In conclusion, a novel method for fabricating gravitational field flow fractionation devices was developed by using hot embossing and the ethanol solvent bonding method. In the hot embossing process, the major influencing factors are hot embossing temperature and hot embossing pressure. In the thermal bonding process, a very effective ethanol solvent bonding method was adopted. In this way, the thermal bonding process can be done under low temperature. Even at 35 °C, the bonding strength of PMMA substrates can reach 3.05 MPa, and the deformation percentage of the channel is 0.54%, which are satisfactory parameters for real applications. The burst pressure of the as-prepared PMMA gravitational field flow fractionation device can reach up to ~1160 psi at a bonding temperature of 85 °C. Surprisingly, the fabrication of the PMMA gravitational field flow fractionation device can be finished in less than 5 min. The hot embossing/thermal bonding method developed is economically efficient, due to the reusability of the stainless steel template and the hot press without a vacuum. The successful separation of wheat and starch particles of different sizes by the as-prepared PMMA gravitational field flow fractionation device indicates that it will have potential applications in the separation and purification of materials. In addition, PMMA gravitational field flow fractionation can be applied to mass production, and this fabrication methodology may also be suitable for other polymeric fabrications.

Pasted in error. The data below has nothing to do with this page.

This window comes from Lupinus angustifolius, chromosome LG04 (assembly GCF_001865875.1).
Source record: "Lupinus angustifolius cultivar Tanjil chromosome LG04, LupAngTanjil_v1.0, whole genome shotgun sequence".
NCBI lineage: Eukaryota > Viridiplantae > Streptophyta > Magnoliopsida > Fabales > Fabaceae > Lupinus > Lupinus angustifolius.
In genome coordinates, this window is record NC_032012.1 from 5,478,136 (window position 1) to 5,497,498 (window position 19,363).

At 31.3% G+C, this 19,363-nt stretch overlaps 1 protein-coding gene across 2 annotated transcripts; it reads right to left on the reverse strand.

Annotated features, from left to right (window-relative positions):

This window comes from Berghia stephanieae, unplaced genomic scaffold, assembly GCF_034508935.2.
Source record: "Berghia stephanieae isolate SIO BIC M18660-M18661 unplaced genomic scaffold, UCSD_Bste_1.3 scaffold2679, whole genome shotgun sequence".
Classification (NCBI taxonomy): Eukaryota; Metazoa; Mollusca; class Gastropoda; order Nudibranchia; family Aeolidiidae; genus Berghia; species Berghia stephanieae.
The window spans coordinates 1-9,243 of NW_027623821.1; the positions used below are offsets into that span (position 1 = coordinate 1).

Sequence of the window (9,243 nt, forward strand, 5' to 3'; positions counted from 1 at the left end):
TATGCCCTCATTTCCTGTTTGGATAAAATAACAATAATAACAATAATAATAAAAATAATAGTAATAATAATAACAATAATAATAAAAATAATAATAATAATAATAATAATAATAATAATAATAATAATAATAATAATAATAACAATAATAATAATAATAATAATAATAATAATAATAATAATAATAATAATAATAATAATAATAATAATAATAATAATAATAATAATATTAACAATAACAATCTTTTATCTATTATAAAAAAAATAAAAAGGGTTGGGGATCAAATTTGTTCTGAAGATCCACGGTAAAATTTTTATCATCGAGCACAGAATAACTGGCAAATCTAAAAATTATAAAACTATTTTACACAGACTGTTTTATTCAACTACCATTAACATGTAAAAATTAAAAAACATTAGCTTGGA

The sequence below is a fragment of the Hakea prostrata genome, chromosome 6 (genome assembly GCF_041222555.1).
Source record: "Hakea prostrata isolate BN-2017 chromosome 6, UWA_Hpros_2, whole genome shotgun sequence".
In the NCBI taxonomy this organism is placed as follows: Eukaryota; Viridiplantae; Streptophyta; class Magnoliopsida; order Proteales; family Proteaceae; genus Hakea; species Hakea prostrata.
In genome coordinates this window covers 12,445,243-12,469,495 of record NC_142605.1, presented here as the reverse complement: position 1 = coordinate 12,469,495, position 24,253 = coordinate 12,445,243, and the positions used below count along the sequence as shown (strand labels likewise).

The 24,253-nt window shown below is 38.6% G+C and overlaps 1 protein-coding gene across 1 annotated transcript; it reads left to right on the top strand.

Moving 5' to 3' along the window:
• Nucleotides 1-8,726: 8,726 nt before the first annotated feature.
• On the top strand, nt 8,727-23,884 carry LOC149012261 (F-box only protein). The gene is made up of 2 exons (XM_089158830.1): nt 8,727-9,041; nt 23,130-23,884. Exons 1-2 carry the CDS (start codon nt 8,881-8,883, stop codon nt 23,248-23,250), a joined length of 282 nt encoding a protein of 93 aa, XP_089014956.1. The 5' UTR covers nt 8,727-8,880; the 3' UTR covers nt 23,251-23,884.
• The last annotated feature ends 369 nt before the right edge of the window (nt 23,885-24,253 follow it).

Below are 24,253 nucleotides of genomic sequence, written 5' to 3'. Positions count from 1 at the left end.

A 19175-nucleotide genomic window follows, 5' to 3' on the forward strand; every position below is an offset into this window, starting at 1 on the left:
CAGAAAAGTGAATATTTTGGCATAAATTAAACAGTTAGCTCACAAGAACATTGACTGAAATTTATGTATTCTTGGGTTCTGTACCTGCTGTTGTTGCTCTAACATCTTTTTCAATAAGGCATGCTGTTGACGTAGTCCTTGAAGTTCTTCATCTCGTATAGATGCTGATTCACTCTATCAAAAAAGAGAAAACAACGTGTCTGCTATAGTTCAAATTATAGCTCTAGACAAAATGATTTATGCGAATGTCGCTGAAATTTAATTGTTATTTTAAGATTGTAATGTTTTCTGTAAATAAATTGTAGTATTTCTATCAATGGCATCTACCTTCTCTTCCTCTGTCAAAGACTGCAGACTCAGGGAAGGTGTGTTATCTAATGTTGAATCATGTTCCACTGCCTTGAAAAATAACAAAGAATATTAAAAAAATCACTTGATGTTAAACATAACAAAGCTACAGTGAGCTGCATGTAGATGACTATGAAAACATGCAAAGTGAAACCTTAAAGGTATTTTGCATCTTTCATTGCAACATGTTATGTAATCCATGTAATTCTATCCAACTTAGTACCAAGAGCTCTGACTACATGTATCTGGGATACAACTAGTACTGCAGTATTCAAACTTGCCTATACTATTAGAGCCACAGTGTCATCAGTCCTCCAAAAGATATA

Author Contributions

Kaijun Yang is the person who makes substantial contributions to conception and design, and experimental experiment, and gives final approval of the version to be submitted.

Conflicts of Interest

The author declares no conflict of interest.

References

  1. Urbánková, E.; Vacek, A.; Nováková, N.; Matulík, F.; Chmelík, J. Investigation of red blood cell fractionation by gravitational field-flow fractionation. J. Chromatogr. B Biomed. Sci. Appl. 1992, 583, 27–34. [Google Scholar] [CrossRef]
  2. Lattuada, D.; Roda, B.; Pignatari, C.; Magni, R.; Colombo, F.; Cattaneo, A.; Zattoni, A.; Cetin, I.; Reschiglian, P.; Bolis, G. A tag-less method for direct isolation of human umbilical vein endothelial cells by gravitational field-flow fractionation. Anal. Bioanal. Chem. 2013, 405, 977–984. [Google Scholar] [CrossRef]
  3. Ibrahim, T.; Battu, S.; Cook-Moreau, J.; Cardot, P. Instrumentation of hollow fiber flow field flow fractionation for selective cell elution. J. Chromatogr. B 2012, 901, 59–66. [Google Scholar] [CrossRef]